This study elucidated the reasons that AD knowledge is critical for Japanese university athletes and those who wish to become coaches in the future. Furthermore, it clarifies the direction for future AD education. In Japan, AD education is gradually being implemented. However, AD education including ALPHA is often optional for athletes who are not competing at the highest level, and the results for university athletes demonstrate this pattern. Furthermore, voluntary education on AD may have challenges with covering all aspects of the Code, and the university athletes have pointed out that it is difficult to possess knowledge of all of the AD rules. Specifically, the following three points were illustrated: 1) Japanese university athletes have tended to have insufficient AD knowledge; 2) athletes who have experience competing at the national competition level have the possibility of lying a problem as the AD rule violations such as having insufficient AD knowledge compared with other competition level athletes; and 3) to acquire sufficient AD knowledge, athletes may gain and retain greater levels of AD knowledge by receiving AD education more than once. More consideration for a second point, athletes who are competing in national level competition, which are realistically likely to undergo doping-control, are expected to have sufficient knowledge of AD rules in order to fulfill their responsibilities as an athlete identified in the Code and on ALPHA test item 7. Moreover, based upon the results of lowest scoring ALPHA test item, education about medical issues (cf. item 4: side effect), the latest information about AD, and athletes’ responsibilities (cf. item 7: responsible when the substances found in an athlete’s body) is recommended to be strengthened among university athletes. These points would be the future direction of AD education implementation.
Based upon the results of this study, we suggest the need to construct a system to experience the AD education more than once at each university where Japanese university athlete is enrolled. As the prohibited list is updated annually on January 1, and there are other revisions and changes occur yearly, it is necessary to obtain the latest rules and information and to consider the implementation timing of the AD education.
In this study, the usefulness of AD education and the need for educational interventions were found. AD education based on the Code 2015 should be implemented for all athletes, regardless of competitive level, and internationally/nationally competition level athletes appeared to be particularly educated about doping control. During AD education, the development of teaching material should consider the latest medical knowledge related to AD. Furthermore, in line with the current Code, it is necessary to create and standardize world-class learning content that can enhance individuals’ knowledge of AD. In the future, it will be necessary to examine the effects of WADA-ALPHA e-learning and the latest WADA educational content to consider proposals to address more specific issues in AD education. On the other hand, the effectiveness of education is limited. In order to promote AD activities as shown in Dvorak et al. , items indicated by the key components of the implementation of the Code 2015 and ALPHA, it should be noted that there is a need to implement AD education in combination with other methods of reducing doping beyond general awareness by athletes. To protect the intrinsic value and integrity of sports, we will further explore how to intervene in AD education, which will hopefully enhance international AD education.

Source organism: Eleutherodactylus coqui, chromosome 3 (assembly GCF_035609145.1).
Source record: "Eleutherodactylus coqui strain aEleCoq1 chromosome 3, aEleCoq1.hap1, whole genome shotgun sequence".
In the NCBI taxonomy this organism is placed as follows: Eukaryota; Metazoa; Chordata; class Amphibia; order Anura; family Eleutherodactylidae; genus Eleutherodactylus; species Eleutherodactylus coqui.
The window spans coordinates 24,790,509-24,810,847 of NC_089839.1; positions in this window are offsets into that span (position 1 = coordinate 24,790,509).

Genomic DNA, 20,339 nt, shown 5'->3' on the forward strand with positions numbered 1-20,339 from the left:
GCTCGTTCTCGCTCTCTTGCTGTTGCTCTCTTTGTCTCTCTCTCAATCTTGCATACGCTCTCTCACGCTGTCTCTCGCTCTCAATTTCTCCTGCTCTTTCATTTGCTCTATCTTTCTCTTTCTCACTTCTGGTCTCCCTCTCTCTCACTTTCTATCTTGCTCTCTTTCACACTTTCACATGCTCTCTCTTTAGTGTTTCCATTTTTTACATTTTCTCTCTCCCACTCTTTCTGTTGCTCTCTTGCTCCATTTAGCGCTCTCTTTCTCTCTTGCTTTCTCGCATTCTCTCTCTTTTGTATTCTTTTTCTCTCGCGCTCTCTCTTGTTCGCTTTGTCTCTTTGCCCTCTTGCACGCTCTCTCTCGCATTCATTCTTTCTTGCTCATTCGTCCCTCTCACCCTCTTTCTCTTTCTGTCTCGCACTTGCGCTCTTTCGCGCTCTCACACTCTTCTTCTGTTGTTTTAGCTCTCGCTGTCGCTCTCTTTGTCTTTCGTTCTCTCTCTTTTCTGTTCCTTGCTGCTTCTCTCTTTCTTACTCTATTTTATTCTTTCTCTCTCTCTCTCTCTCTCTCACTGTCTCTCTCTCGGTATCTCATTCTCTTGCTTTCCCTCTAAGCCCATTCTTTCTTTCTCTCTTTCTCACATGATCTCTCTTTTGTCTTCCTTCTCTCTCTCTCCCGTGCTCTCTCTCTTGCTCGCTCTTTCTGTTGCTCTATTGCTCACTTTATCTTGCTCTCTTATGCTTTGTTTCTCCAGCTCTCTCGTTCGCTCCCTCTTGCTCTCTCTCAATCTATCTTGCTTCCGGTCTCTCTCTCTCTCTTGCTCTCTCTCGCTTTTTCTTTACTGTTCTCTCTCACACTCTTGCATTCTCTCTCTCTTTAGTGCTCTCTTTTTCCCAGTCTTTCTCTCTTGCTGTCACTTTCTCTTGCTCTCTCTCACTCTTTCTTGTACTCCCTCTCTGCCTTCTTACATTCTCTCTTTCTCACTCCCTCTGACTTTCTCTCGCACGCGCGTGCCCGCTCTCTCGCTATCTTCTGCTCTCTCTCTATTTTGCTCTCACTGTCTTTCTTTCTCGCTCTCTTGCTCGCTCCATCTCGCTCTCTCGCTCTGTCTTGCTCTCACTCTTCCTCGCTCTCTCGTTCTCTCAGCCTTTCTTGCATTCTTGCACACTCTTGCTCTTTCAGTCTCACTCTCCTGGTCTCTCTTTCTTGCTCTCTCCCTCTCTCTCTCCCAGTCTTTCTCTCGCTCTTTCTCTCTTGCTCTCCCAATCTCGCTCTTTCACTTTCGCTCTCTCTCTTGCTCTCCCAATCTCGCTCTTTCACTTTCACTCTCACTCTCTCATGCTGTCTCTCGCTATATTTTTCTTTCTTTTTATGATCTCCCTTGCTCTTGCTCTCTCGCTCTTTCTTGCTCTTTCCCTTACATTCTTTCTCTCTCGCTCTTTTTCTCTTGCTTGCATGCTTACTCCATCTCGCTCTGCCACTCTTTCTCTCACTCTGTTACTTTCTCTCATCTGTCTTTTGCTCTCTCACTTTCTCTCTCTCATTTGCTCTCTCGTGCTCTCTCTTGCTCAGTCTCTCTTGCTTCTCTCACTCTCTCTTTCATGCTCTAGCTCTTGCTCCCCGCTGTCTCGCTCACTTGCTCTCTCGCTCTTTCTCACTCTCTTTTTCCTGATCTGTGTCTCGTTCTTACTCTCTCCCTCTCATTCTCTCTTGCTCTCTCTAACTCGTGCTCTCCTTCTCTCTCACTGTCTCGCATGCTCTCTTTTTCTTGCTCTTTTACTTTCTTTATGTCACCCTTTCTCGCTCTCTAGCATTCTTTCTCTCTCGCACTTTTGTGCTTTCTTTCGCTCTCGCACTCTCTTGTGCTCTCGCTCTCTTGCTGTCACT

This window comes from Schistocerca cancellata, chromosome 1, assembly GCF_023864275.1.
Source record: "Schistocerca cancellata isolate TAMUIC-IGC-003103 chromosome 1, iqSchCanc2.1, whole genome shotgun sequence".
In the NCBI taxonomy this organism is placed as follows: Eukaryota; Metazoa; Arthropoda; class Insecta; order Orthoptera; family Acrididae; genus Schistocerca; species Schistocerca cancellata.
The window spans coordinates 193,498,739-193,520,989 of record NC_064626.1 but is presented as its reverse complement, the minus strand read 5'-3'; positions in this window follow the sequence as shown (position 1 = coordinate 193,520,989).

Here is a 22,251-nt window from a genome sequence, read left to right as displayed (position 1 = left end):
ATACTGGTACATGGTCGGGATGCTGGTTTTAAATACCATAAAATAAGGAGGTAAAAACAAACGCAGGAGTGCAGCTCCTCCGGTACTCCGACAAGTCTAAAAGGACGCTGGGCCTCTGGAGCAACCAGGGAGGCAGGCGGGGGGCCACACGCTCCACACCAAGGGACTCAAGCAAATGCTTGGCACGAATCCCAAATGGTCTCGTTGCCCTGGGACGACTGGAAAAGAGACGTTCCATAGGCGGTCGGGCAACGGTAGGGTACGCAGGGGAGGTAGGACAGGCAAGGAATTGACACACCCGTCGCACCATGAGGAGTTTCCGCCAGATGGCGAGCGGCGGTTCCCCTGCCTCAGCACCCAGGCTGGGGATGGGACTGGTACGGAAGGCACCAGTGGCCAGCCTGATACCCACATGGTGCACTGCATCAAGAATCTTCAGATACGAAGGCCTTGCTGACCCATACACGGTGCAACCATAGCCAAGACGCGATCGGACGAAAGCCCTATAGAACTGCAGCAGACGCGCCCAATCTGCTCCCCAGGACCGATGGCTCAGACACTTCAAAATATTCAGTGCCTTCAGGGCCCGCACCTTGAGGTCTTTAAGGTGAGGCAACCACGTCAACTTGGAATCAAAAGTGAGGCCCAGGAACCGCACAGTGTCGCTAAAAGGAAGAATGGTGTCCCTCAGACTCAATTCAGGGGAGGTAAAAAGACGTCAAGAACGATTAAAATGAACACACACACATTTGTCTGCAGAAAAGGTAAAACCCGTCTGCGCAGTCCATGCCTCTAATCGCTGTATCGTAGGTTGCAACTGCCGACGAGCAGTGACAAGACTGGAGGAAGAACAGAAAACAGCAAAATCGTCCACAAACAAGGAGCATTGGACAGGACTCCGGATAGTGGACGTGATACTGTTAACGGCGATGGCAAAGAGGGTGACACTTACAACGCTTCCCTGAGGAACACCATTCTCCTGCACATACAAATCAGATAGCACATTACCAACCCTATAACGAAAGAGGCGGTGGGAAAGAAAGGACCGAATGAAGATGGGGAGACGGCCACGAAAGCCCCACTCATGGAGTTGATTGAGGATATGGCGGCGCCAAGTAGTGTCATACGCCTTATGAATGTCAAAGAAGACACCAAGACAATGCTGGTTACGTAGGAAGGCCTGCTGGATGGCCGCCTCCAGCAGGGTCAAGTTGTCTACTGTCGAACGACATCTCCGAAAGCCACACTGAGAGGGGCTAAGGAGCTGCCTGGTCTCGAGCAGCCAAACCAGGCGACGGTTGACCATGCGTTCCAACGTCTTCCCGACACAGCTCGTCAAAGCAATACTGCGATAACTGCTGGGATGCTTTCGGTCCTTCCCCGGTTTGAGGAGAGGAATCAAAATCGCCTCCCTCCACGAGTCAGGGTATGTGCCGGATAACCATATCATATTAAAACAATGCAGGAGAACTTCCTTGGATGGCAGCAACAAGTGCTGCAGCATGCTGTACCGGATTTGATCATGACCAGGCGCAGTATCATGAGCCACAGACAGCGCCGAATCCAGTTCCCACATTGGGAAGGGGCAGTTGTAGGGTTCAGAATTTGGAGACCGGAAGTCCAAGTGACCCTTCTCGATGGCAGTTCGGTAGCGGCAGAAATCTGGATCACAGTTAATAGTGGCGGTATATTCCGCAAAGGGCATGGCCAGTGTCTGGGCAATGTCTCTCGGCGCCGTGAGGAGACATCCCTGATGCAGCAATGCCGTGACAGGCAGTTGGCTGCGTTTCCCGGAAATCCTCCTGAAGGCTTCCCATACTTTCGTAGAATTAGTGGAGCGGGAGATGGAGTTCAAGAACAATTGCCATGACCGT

Anti-doping e-learning platform
Athlete Learning Program about Health and AD
Athletes’ support personnel
World anti-doping code
Japan anti-doping agency
The United Nations Educational, Scientific and Cultural Organization
World anti-doping agency
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We would like to thank the JADA for their kind and constant support.
This study was supported by the Private University Research Branding Project of the Japanese Ministry of Education, Culture, Sports, Science and Technology. It was also supported by research funding from the Institute of Health and Sports Science & Medicine, Juntendo University.
Availability of data and materials
The data used in this study can be provided on request.
Ethics approval and consent to participate
This study was carried out according to the Declaration of Helsinki. We obtained approval from the ethics committee of the Graduate School of Juntendo University. Prior to the study, informed consent was obtained from all participants. Each participant was made aware of his/her right to decline to cooperate at any time, even after consenting to participate, without repercussions. We prepared a quiet room and enough space to maintain participants’ privacy when they completed the questionnaire.
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Murofushi, Y., Kawata, Y., Kamimura, A. et al. Impact of anti-doping education and doping control experience on anti-doping knowledge in Japanese university athletes: a cross-sectional study. Subst Abuse Treat Prev Policy 13, 44 (2018). https://doi.org/10.1186/s13011-018-0178-x
- Anti-doping knowledge
- University athletes
- World Anti-Doping Agency’s ALPHA test